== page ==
Our health systems won’t prevent pandemics, unless G20 invest in animal health

Source(s)
Action for Animal Health

Even before the COVID-19 pandemic wreaked havoc on our lives, diseases from animals were causing 2.7 million human deaths a year. Over 75% of new human infectious diseases emerge from animals, with zoonotic diseases affecting over 2 billion people. Over the last decade, zoonotic diseases have directly cost economies over $20 billion, with indirect losses of over $200 billion.

Healthy animals are critical to human health. For example, mass vaccination of dogs is the most cost-effective way to prevent rabies in people. 1.3 billion people depend on livestock for an income.

The G20 have recognised that we’re only as strong as our weakest health system. The only way to protect us from future pandemics is through a holistic approach called “One Health”, which focuses on the health of people, animals and the environment. But the transformative potential of One Health can only be realised if G20 leaders invest in weak animal health systems across the world.

Historic underinvestment in these systems has led to strained national veterinary services with insufficient staff and fragile infrastructure. There are critical shortages in medicines and vaccines for animals. People struggle to access health services for the animals they depend on for their livelihoods. And inadequate disease surveillance at crucial points, like border crossings and farms, fail to protect people and animals.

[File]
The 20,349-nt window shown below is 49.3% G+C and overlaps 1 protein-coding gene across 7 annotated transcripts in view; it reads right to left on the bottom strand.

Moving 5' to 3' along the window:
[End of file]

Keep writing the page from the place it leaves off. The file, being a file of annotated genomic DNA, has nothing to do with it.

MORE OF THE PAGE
Action for Animal Health is a global coalition of multilateral and non-governmental organisations. We urge G20 leaders to finance and build sustainable health systems for people, planet and animals by:  

  1. Ensuring even the remotest communities have access to animal health services. Governments must work with communities to understand which diseases are impacting them and deliver services that meet their needs.
  2. Increasing and upskilling the animal health workforce to plug global shortages. Governments need to map these gaps, before expanding, educating and supporting the workforce.
  3. Improving access to safe medicines and vaccines for animals. Good quality veterinary medicines and vaccines used by appropriately trained professionals reduce the risk of antimicrobial resistance, and help protect animals and people from the spread of disease. Governments must close the dangerous gap in medicines and vaccines globally.
  4. Working with communities to develop early warning disease surveillance systems. Surveillance systems need to be improved to identify emerging risks, rather than reacting too slowly or failing to detect new pathogens until it is too late. Governments must strengthen surveillance at all levels where disease outbreaks could be spotted early.

Finally, the G20 must ensure that any new funding mechanism for One Health initiatives adequately prioritises animal health systems.

Signed by:
Dr Nick Nwankpa, Acting Director, The African Union Inter-African Bureau for Animal Resources (AU-IBAR)
Chris Wainwright, CEO, Brooke – Action for Working Horses and Donkeys
Philip Lymbery, Global CEO, Compassion in World Farming
Dr Karen Reed, Director, Dogs Trust Worldwide
Dr Carolin Schumacher, CEO, Global Alliance for Livestock Veterinary Medicines (GALVmed)
Prof. Louis H Nel, Executive Director, Global Alliance for Rabies Control (GARC)
Dr Jimmy Smith, Director General, International Livestock Research Institute (ILRI)
Paul Stuart, CEO, Send a Cow
John Dalley MBE, Co-founder and President, Soi Dog Foundation
Prof. Andrew R Peters, Director, Supporting Evidence-Based Interventions (SEBI) – Livestock
Dr Giorgia Angeloni, President, Vétérinaires Sans Frontières (VSF) International
Dr Patricia Turner, President, World Veterinary Association

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